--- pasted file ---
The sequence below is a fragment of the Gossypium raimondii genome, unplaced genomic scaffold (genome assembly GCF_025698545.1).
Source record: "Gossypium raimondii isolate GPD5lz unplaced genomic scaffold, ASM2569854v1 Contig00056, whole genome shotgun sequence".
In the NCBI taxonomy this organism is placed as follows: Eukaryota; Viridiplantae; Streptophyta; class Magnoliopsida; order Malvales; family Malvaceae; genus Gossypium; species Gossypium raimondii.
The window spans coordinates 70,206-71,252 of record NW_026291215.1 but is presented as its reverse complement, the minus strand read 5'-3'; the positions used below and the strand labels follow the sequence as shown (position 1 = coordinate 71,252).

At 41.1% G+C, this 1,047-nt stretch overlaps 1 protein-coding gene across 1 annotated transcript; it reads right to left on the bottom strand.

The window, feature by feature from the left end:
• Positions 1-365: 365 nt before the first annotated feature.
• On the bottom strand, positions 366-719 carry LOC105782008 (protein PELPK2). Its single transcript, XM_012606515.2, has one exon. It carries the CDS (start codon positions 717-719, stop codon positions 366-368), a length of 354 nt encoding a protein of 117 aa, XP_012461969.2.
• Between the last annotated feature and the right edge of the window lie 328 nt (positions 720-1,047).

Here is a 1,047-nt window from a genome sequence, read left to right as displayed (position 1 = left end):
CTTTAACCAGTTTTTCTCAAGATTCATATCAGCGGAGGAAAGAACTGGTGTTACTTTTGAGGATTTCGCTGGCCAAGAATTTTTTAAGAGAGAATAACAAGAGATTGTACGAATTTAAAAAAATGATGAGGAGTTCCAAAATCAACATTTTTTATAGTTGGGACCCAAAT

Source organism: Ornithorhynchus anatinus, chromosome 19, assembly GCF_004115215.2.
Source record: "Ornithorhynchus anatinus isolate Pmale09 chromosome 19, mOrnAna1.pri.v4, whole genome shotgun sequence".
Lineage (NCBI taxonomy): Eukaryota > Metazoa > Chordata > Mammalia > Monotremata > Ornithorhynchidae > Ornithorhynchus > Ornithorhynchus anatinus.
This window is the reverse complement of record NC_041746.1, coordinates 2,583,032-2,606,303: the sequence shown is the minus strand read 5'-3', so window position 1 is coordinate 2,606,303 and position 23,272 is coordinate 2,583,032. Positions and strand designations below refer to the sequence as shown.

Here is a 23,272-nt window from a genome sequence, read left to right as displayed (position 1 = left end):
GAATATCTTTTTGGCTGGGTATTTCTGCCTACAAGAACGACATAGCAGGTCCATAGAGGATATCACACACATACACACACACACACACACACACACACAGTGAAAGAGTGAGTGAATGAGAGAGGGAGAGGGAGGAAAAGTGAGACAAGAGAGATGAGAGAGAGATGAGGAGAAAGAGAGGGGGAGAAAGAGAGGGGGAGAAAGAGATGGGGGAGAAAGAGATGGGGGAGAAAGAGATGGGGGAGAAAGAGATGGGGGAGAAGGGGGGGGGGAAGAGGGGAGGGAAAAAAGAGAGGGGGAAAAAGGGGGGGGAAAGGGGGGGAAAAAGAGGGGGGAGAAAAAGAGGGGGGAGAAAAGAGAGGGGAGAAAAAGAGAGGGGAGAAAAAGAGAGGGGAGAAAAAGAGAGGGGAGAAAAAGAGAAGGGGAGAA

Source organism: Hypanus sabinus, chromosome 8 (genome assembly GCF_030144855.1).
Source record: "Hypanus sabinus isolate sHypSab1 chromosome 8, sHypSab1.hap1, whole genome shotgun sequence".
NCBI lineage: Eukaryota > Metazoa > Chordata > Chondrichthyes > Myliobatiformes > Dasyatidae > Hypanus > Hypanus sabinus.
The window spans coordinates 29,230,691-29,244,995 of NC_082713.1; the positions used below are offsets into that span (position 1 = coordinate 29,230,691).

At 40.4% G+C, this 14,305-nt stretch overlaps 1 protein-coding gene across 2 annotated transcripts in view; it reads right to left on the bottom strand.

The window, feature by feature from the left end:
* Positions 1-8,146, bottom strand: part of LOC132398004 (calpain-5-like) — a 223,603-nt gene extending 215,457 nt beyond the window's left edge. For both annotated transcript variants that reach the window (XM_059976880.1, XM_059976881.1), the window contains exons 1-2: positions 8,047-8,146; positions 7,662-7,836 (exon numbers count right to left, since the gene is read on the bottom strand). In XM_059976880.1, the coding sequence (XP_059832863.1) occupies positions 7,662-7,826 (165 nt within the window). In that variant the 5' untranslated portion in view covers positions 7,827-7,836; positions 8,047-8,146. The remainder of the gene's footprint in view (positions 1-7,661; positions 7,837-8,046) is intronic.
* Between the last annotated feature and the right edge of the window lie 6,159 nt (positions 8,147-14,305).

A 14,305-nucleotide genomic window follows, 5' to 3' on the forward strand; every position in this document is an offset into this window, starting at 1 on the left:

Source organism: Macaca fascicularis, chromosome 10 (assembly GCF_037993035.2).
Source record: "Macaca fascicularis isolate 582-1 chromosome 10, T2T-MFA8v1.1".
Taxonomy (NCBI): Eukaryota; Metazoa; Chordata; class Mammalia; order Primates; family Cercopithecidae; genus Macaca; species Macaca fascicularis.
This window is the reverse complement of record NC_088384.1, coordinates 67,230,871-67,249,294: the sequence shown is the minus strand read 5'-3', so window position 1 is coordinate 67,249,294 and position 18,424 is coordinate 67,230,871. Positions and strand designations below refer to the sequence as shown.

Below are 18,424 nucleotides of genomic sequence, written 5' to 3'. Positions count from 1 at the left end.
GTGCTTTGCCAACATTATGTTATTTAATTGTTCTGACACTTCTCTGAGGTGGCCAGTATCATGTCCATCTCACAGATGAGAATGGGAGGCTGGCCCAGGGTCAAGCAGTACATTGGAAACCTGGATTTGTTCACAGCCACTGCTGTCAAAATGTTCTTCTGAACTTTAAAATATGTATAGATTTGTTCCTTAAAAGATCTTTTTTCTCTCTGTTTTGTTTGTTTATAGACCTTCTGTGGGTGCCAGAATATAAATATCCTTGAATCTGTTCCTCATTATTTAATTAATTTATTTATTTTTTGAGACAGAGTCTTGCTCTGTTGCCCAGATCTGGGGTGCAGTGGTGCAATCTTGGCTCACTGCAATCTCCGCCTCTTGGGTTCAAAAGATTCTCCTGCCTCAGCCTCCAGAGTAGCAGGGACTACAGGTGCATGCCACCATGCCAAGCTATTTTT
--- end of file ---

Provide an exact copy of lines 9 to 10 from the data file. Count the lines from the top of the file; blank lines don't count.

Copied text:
• Between the last annotated feature and the right edge of the window lie 328 nt (positions 720-1,047).

Here is a 1,047-nt window from a genome sequence, read left to right as displayed (position 1 = left end):